Ice cubes are just frozen water, so they don't offer any special nutritive benefits. But eating ice cubes might be a convenient way to get the same benefits that water offers. Choking is a hazard, so only chew ice cubes that are broken into small enough pieces. Another alternative is to eat ice rings rather than cubes. Should you accidentally swallow an ice ring, the hole in its center increases your chances of maintaining proper airflow.
Hydration and Cooling
Your body needs roughly eight 8-oz. glasses of water a day. This helps with various bodily processes, including transporting nutrients, aiding the digestive system and removing waste products. Eating ice cubes is one way to hydrate yourself, though the most effective way is to drink more water. Ice also can help lower your body temperature. On a hot day, crunching on a piece of ice might help you cool down. Or after a vigorous workout, chewing a piece of ice might make athletes feel cooler while providing some extra hydration.
People who suffer from nausea might benefit from chewing ice. MedlinePlus, a service of the U.S. National Library of Medicine, recommends flavored ice cubes to cancer patients who experience nausea and vomiting. For example, frozen ice cubes made of low-sugar apple or grape juice provide healthy nutirents and might help soothe you stomach. Other suggestions include sipping liquids slowly or through a straw, and avoiding hot foods.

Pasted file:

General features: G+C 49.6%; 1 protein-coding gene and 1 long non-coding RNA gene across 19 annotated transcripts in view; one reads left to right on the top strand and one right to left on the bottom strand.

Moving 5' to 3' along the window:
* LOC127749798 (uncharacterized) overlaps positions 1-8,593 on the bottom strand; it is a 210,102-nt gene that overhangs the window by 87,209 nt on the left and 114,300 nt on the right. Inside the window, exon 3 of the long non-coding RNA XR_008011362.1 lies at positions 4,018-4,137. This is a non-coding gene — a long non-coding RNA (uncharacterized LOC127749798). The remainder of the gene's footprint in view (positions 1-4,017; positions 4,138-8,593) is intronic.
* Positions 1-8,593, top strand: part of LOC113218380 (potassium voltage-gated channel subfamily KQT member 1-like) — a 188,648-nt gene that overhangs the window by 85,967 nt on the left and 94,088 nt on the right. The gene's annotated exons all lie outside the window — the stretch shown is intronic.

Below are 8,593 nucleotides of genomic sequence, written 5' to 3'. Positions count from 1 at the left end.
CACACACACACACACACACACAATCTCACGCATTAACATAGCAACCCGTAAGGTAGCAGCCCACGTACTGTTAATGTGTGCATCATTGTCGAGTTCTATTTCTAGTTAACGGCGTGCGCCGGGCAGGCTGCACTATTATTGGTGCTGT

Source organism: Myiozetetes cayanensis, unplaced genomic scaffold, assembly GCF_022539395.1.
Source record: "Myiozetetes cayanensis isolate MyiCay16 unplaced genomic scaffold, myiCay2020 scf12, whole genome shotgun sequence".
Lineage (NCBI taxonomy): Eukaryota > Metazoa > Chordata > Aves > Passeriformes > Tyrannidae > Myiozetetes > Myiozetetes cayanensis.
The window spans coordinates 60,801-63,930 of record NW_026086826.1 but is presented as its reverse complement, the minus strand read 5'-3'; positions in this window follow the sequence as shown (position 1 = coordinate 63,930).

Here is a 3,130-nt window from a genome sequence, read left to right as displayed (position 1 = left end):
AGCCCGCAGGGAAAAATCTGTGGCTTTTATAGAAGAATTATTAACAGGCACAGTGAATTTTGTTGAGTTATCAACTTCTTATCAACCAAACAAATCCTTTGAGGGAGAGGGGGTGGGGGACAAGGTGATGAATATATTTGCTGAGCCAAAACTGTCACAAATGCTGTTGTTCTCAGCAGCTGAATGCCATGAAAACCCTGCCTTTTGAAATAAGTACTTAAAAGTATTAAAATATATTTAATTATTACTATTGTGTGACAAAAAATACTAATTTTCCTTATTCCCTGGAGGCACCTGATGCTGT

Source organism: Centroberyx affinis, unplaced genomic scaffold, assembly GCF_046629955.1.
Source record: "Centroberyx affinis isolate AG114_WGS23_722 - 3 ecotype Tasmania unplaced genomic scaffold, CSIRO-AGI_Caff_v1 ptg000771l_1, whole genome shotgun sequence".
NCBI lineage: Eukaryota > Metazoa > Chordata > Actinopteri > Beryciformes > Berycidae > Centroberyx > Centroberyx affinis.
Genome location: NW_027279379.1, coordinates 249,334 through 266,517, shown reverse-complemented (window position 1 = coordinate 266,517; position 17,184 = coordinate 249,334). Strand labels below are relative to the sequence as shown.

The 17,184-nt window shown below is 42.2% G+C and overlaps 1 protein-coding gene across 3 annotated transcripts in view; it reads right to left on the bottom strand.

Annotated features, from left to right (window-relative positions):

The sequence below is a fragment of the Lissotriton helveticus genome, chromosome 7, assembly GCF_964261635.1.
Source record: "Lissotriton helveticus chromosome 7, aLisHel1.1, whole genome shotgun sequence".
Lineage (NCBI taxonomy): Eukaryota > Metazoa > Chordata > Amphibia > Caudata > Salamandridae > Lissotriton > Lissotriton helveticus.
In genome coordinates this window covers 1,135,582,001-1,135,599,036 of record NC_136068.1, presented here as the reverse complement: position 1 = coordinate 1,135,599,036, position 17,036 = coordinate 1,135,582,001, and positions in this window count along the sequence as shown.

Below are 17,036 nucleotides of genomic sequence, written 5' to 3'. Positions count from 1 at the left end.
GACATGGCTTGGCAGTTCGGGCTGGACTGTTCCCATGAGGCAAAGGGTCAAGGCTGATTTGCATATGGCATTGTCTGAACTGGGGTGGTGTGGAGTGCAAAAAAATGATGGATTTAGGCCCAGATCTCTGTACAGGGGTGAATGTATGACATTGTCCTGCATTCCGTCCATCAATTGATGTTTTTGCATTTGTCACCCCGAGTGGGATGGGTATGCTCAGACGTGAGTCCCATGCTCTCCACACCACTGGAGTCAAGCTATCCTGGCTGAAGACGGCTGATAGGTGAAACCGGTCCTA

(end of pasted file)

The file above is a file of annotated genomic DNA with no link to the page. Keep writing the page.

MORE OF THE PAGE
One disadvantage of chewing ice cubes is the damage it might do to your teeth, especially if you chew them often. Repetitive chewing of hard items like ice cubes or candy can crack or break your teeth and damage fillings and other dental work. Another safety risk is that young children might choke on normal ice cubes, even if you break them up into small pieces. A safer alternative is to use an ice-pop tray to create a snack they can lick rather than chew.
A compulsion to chew ice cubes might fall under the category of pica, which is an abnormal craving to eat nonfood items. Pregnant women might experience a strong desire to chew ice cubes, as well as other atypical items, such as clay, dirt, ashes, laundry starch, baking soda, toothpaste, coffee grounds or cigarette butts, according to nutritionist Bridget Swinney of BabyCenter. There's no known cause for pica, but some bizarre cravings might have a link to a nutritional deficiency. Swinney says, "Some women who have iron-deficiency anemia crave ice until the deficiency is cured," though she notes that a craving for ice isn't always due to a deficiency.